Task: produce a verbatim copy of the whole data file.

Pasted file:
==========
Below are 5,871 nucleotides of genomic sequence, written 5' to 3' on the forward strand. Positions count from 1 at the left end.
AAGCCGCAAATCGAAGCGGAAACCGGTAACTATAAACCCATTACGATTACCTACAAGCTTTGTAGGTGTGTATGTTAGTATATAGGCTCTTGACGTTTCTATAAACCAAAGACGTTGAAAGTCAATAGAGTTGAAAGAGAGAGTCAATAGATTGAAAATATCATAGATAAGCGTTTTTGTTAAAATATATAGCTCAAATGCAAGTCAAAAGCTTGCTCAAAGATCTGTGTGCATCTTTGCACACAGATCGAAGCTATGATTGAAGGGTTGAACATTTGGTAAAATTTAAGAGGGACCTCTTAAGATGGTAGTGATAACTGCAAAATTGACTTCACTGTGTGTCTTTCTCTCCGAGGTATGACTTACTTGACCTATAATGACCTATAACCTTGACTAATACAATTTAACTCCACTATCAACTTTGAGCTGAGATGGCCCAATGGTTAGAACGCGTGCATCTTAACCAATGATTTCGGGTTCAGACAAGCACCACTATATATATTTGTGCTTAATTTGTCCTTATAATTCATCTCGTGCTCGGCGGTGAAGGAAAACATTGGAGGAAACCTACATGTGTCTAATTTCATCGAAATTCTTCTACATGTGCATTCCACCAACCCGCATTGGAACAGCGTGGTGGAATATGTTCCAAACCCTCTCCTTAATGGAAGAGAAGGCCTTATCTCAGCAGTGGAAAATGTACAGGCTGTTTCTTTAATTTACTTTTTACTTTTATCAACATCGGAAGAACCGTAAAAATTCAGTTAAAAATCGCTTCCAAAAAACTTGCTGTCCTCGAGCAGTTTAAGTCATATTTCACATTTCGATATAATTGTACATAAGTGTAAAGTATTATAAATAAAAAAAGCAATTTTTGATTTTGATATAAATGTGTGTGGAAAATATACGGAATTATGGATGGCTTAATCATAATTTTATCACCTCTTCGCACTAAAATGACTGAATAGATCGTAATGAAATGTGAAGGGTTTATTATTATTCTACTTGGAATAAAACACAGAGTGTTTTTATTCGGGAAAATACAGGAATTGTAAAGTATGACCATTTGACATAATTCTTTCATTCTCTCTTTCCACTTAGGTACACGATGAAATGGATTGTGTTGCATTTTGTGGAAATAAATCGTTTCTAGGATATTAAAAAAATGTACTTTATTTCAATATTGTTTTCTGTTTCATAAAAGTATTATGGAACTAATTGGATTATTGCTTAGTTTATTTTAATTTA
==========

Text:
Below are 5,871 nucleotides of genomic sequence, written 5' to 3' on the forward strand. Positions count from 1 at the left end.
AAGCCGCAAATCGAAGCGGAAACCGGTAACTATAAACCCATTACGATTACCTACAAGCTTTGTAGGTGTGTATGTTAGTATATAGGCTCTTGACGTTTCTATAAACCAAAGACGTTGAAAGTCAATAGAGTTGAAAGAGAGAGTCAATAGATTGAAAATATCATAGATAAGCGTTTTTGTTAAAATATATAGCTCAAATGCAAGTCAAAAGCTTGCTCAAAGATCTGTGTGCATCTTTGCACACAGATCGAAGCTATGATTGAAGGGTTGAACATTTGGTAAAATTTAAGAGGGACCTCTTAAGATGGTAGTGATAACTGCAAAATTGACTTCACTGTGTGTCTTTCTCTCCGAGGTATGACTTACTTGACCTATAATGACCTATAACCTTGACTAATACAATTTAACTCCACTATCAACTTTGAGCTGAGATGGCCCAATGGTTAGAACGCGTGCATCTTAACCAATGATTTCGGGTTCAGACAAGCACCACTATATATATTTGTGCTTAATTTGTCCTTATAATTCATCTCGTGCTCGGCGGTGAAGGAAAACATTGGAGGAAACCTACATGTGTCTAATTTCATCGAAATTCTTCTACATGTGCATTCCACCAACCCGCATTGGAACAGCGTGGTGGAATATGTTCCAAACCCTCTCCTTAATGGAAGAGAAGGCCTTATCTCAGCAGTGGAAAATGTACAGGCTGTTTCTTTAATTTACTTTTTACTTTTATCAACATCGGAAGAACCGTAAAAATTCAGTTAAAAATCGCTTCCAAAAAACTTGCTGTCCTCGAGCAGTTTAAGTCATATTTCACATTTCGATATAATTGTACATAAGTGTAAAGTATTATAAATAAAAAAAGCAATTTTTGATTTTGATATAAATGTGTGTGGAAAATATACGGAATTATGGATGGCTTAATCATAATTTTATCACCTCTTCGCACTAAAATGACTGAATAGATCGTAATGAAATGTGAAGGGTTTATTATTATTCTACTTGGAATAAAACACAGAGTGTTTTTATTCGGGAAAATACAGGAATTGTAAAGTATGACCATTTGACATAATTCTTTCATTCTCTCTTTCCACTTAGGTACACGATGAAATGGATTGTGTTGCATTTTGTGGAAATAAATCGTTTCTAGGATATTAAAAAAATGTACTTTATTTCAATATTGTTTTCTGTTTCATAAAAGTATTATGGAACTAATTGGATTATTGCTTAGTTTATTTTAATTTA